Iron Man 2

The willing suspension of disbelief: a term coined by the influential Romantic poet and aesthetic philosopher Samuel Taylor Coleridge to denote that if a writer could achieve human interest and a semblance of truth that an audience would accept the fantastical implausibilities within a tale. The terms has become somewhat of a cornerstone for fantasy and science-fiction writers, but I’ve always been fascinated in observing the point at which such willingness is broken. Is it possible to push a tale so far into the realm of the unbelievable that people can no longer sustain that suspension? Or is it more about their attachment to the “human interest and the semblance of truth”? If it’s the latter, how is such a bond forged, and, once it’s forged, can it be broken? Perhaps such a question is more suited towards an essay-length study, but I definitely found my belief unsuspended while watching Iron Man 2.

Of course, the film is sequel to the tremendously successful first installment, and Robert Downey Jr. reprises his role as the urbane, witty, gold-and-red metallic hero for the technological 21st Century. Here, though, his Tony Stark isn’t doing so well. The Palladium used to power him (and the suit) is also poisoning him, and the responsibilities of managing Stark Enterprises while maintaining world peace as Iron Man are starting to weigh on him. Not to mention he’s facing opposition from the competitive arms manufacturer Justin hammer (Sam Rockwell), as well as being bugged by S.H.I.E.L.D. member Nick Fury (Samuel L. Jackson). Gwyneth Paltrow also reprises her role as Tony’s love interest and business partner, Pepper Potts, and Scarlett Johansson joins the cast as Tony’s assistant, Natalie Rushman, aka, Natasha Romanoff. But Tony has even bigger problems in the face of Ivan Vanko (Mickey Rourke), who wants revenge on Tony since his father was exiled by Tony’s father. Don Cheadle also joins the cast as Lt. Col. James Rhodes who becomes Tony’s sidekick, War Machine.

The plot probably sounds more convoluted than it is, as it’s certainly not difficult to follow, but it’s probably not difficult to follow because screenwriter Justin Theroux and director Jon Favreau drown the film in narrative exposition. In fact, I would go so far as to say that the majority of the runtime is spent with the characters endlessly talking about what’s going on. It’s not just that the film is talkative, it’s that it’s so light on drama, character, and genuine plot events. The first forty minutes go by with nothing having happened, except our awareness that Tony’s sick, he’s running a world’s fair, he’s been indicted to appear before Congress (where he brashly and obdurately refuses to turn over the Iron Man technology to the US government, much to the chagrin of Senator Stern, played by Garry Shandling in a pleasantly surprising cameo), he hands over the company to Pepper, and lusts after Natalie.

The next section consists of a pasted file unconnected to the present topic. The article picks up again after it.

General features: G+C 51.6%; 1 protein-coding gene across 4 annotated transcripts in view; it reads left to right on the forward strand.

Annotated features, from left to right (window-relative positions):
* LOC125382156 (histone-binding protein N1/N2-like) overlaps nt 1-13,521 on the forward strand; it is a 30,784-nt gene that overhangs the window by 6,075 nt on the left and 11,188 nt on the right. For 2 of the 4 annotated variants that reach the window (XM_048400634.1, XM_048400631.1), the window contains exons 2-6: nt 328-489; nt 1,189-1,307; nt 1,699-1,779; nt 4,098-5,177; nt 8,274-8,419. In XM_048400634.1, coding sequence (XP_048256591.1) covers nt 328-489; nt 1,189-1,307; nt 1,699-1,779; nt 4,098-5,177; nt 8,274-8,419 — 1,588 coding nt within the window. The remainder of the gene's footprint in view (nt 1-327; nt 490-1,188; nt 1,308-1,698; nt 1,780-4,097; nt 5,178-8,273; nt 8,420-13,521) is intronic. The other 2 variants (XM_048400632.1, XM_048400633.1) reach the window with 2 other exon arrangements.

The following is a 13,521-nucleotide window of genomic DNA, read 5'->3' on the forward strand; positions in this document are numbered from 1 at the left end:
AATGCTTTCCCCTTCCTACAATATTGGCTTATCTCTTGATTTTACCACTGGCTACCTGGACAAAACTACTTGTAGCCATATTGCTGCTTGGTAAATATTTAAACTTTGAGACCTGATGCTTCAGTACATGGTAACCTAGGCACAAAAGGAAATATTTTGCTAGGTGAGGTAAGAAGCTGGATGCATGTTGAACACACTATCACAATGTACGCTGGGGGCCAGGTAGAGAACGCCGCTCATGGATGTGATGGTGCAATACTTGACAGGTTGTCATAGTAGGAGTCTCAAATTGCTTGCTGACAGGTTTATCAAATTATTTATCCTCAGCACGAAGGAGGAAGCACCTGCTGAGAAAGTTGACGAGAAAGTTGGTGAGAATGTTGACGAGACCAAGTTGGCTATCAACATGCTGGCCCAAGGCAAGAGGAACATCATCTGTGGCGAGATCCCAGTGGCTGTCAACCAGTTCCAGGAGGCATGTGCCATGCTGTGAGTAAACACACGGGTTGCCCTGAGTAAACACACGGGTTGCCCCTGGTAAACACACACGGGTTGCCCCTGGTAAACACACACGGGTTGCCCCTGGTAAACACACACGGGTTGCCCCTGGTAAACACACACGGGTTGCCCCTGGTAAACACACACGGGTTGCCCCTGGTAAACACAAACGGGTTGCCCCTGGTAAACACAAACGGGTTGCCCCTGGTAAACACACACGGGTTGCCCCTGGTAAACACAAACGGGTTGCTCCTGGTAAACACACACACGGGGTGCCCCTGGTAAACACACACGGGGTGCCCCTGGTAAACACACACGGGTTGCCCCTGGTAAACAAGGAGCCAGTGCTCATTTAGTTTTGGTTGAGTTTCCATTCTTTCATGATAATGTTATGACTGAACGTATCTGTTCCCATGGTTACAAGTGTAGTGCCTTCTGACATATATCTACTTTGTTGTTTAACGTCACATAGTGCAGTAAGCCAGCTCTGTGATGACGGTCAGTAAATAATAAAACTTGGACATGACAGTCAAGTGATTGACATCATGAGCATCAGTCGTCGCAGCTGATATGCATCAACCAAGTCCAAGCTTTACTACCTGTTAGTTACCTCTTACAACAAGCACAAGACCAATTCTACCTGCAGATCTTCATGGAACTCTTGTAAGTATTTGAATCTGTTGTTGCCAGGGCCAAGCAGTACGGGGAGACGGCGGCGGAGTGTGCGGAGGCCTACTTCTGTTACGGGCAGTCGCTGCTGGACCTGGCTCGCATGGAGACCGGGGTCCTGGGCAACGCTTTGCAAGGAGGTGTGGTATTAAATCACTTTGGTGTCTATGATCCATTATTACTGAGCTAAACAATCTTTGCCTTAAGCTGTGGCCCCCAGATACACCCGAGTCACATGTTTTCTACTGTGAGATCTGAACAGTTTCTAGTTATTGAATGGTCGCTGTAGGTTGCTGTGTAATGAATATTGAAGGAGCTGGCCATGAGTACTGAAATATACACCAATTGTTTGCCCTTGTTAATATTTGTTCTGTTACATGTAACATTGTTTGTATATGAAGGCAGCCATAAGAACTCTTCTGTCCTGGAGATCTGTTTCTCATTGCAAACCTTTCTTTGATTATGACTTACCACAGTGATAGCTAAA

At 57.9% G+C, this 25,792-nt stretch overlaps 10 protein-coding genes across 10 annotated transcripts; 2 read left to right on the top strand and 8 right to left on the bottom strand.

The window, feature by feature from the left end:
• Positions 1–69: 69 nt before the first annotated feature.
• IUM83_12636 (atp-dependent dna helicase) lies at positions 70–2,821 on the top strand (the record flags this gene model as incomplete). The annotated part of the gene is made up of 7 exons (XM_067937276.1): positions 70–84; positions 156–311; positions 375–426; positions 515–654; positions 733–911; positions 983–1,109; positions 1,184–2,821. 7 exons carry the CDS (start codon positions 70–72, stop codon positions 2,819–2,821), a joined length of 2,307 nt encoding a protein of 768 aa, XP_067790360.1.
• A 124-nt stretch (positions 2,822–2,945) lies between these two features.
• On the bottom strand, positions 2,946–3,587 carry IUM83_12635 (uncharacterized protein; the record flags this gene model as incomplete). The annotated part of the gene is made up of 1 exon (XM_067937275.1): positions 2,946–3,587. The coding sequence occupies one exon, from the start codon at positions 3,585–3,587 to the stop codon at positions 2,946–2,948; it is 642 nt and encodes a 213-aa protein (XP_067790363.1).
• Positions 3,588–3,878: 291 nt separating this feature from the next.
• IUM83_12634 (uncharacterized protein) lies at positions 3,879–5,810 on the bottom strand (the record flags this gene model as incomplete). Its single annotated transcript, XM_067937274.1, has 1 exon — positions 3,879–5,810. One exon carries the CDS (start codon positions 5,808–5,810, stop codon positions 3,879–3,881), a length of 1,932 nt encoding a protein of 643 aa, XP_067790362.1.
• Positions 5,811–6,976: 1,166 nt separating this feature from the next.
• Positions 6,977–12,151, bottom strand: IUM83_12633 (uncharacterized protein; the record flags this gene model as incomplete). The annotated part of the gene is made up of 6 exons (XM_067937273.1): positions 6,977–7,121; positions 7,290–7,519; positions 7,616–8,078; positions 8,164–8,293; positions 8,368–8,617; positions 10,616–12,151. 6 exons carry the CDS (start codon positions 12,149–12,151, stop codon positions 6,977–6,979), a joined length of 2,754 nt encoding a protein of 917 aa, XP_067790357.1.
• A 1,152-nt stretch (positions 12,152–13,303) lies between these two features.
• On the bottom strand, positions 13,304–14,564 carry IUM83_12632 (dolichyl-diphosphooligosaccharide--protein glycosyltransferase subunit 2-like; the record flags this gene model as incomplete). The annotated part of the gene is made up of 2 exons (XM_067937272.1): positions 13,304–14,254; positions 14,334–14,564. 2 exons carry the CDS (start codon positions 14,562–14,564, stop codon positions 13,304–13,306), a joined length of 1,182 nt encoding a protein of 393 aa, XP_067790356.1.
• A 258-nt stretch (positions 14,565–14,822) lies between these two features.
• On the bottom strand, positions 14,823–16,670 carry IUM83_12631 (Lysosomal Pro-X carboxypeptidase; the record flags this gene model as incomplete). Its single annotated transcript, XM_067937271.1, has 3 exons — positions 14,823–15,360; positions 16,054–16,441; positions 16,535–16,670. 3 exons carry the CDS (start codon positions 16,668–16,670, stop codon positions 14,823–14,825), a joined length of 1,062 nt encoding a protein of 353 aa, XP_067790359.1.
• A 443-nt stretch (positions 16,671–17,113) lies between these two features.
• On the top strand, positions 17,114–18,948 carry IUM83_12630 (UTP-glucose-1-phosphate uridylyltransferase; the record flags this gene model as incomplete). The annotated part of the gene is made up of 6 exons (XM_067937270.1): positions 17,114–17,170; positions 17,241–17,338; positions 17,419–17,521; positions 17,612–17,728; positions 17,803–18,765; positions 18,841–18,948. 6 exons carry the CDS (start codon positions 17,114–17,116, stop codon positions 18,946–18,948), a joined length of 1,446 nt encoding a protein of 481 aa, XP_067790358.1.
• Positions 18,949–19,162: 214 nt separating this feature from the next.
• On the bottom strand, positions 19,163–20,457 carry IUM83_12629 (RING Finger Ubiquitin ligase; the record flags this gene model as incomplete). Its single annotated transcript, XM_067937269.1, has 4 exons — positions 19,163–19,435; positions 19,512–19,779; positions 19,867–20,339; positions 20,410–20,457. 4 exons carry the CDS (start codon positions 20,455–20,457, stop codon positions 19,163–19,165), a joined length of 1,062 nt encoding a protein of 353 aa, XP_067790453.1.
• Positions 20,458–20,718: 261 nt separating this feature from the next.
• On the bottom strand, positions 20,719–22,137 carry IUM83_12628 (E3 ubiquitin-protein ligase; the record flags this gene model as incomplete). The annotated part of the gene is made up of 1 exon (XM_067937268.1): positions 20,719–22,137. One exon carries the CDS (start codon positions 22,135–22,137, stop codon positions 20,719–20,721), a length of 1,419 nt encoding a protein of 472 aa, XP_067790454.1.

In essence, the film is badly edited. But I return to the point that if you have good characters and actors they can manage to overcome even the worst of technical problems, and it’s difficult to dislike a film with such talent in it. Robert Downey Jr. is just as fun and dynamic in the first film, but here he takes on a slightly darker tone (though it seems there’s a trend of superhero franchises getting all existential and dark in the second installment). Mickey Rourke is compelling watchable as the villain, Ivan. Rourke is certainly one of those actors with a unique ability to melt into any role, and here he’s playing a Russian physicist/supervillain and he pulls off all of these elements convincingly. Though, sadly, his character is plagued with a general shallowness and lack of focus in the screenplay.

The supporting cast is less spectacular but thoroughly solid. Paltrow is good if only because she gets to engage in the verbal tennis matches with Robert the most (and the dialogue is almost Howard Hawks-esque in its overlapping swiftness). Don Cheadle is somewhat disappointing as James Rhodes, at least to the extent that he’s not very convincing as a soldier. Sam Jackson always brings an incredible coolness to any role, though I still feels he’s an awkward fit for the rough Nick Fury. It’s been argued that Scarlett Johansson gets by more on her glamorous movie star looks rather than her acting abilities, and it’s probably good she isn’t given much to do here except play the icy hawt, badass S.H.I.E.L.D agent, Black Widow. Sam Rockwell strangely steals the show as the charismatic, arrogant, but slimy Justin Hammer, and even director Favreau is respectable as Tony’s assistant, Happy Hogan.